If you live in the Oldsmar area and are a frequent walker, then you’ve more than likely noticed the huge amount of towering ant hills, or sprawling ant piles, that dominate most parks, fields, or really anywhere with a flat expansane of grass. And through Florida’s colder than normal winter months, there really hasn’t been any sign of the little red and black biters slowing down.
It often leaves you with the question, where do the ants go in the winter, and why do I see less of them when it’s cold out only for them to spring right back up the second the temperature raises?
Well, Ants are masters of overwintering, or waiting out the winter season. When cold air arrives, ants’ body temperatures drop dramatically and their movements become sluggish. Ants respond by seeking out warm places, such as deep soil, under rocks or under the bark of trees.
Ants overwinter on a community level by hunkering down in clusters to maintain body heat, as they huddle protectively around the queen, sheltering their population’s lifeline. During this time, the entrance to their nests close as ant traffic slows down and ceases. When warm weather returns, the ants will become active again, opening up the entrance to venture outside.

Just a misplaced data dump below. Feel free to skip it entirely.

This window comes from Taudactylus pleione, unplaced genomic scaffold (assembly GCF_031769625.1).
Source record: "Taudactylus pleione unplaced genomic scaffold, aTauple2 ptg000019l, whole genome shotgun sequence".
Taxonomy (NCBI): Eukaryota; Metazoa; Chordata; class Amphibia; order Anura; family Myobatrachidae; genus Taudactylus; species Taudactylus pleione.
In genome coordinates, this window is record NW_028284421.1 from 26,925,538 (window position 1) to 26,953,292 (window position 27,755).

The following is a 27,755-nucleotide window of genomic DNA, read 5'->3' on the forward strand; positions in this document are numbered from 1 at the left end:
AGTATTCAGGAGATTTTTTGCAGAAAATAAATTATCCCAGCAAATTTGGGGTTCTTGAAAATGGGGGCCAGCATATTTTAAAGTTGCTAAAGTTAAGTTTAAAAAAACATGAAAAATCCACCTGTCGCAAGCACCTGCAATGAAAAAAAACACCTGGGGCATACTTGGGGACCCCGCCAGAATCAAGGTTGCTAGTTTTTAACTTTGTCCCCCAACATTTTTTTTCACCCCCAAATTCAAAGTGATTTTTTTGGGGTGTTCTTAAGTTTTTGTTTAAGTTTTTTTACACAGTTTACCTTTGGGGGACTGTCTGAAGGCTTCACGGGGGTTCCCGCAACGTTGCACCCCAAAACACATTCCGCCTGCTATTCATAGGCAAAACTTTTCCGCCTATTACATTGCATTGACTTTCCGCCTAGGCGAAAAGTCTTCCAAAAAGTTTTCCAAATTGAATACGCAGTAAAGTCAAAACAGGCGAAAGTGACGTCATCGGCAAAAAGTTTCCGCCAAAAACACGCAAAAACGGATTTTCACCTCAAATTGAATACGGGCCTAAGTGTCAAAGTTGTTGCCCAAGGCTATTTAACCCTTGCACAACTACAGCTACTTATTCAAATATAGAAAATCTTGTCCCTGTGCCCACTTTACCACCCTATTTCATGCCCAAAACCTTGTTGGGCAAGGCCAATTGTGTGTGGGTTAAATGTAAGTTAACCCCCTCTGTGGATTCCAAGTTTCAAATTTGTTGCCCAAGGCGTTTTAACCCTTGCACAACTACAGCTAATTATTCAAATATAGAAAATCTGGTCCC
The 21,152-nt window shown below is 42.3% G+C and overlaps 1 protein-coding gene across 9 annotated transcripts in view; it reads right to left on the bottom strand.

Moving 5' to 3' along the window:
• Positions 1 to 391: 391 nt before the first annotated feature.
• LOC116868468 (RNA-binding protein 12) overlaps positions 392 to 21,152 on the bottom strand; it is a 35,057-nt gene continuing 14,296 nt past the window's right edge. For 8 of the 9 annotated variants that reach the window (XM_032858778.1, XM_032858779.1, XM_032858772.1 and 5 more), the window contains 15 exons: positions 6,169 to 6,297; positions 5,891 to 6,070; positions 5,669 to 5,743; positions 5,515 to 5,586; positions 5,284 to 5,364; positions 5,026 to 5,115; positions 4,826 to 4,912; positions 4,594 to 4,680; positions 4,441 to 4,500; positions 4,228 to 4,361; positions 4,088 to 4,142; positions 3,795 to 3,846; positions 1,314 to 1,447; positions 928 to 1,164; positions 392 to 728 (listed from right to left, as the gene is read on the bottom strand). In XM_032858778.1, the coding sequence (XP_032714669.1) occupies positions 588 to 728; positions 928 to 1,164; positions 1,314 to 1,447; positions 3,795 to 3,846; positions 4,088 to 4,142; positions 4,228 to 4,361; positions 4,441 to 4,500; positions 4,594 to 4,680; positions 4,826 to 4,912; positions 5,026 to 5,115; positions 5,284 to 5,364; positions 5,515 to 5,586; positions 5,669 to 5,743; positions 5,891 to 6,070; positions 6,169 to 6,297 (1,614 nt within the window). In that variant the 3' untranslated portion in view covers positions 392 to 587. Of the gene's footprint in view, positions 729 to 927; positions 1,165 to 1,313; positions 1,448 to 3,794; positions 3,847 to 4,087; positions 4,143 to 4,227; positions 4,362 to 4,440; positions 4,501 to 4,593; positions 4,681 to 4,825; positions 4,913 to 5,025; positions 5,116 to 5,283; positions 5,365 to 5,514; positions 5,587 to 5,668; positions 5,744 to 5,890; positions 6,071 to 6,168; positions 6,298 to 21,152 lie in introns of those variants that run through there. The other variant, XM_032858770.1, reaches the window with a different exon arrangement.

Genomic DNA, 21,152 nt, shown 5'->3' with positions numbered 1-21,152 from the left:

Most species of ants consume large amounts of food in the autumn to put on fat, thereby allowing them to go without much food through the winter. As winter passes, ants enter a dormant stage in which they lay low, feeding off the fats, carbohydrates and proteins they stored the previous fall.
The first warm days of spring lull the colony out of their dormancy, and it’s back to work. Worker ants leave the nest in search of food. After they’ve located a food source, they eat and head directly back to the colony to alert others of the food find. Marking their return path, the worker ants lie down an odor trail leading from the food to the colony. The nesting ants then follow the odor back to the food; this explains the “ant trails” we see across the kitchen counter.
Knowing that spring is around the corner, and that our rather warm winter won’t do much to stop the tide, homeowners should be prepared for a spring invasion this year. And while the best method of ant control is prevention, you’re still likely to see them in your house the moment you slip up. Then, the only way to get rid of an invasive ant population is to rely on the services of a pest control expert.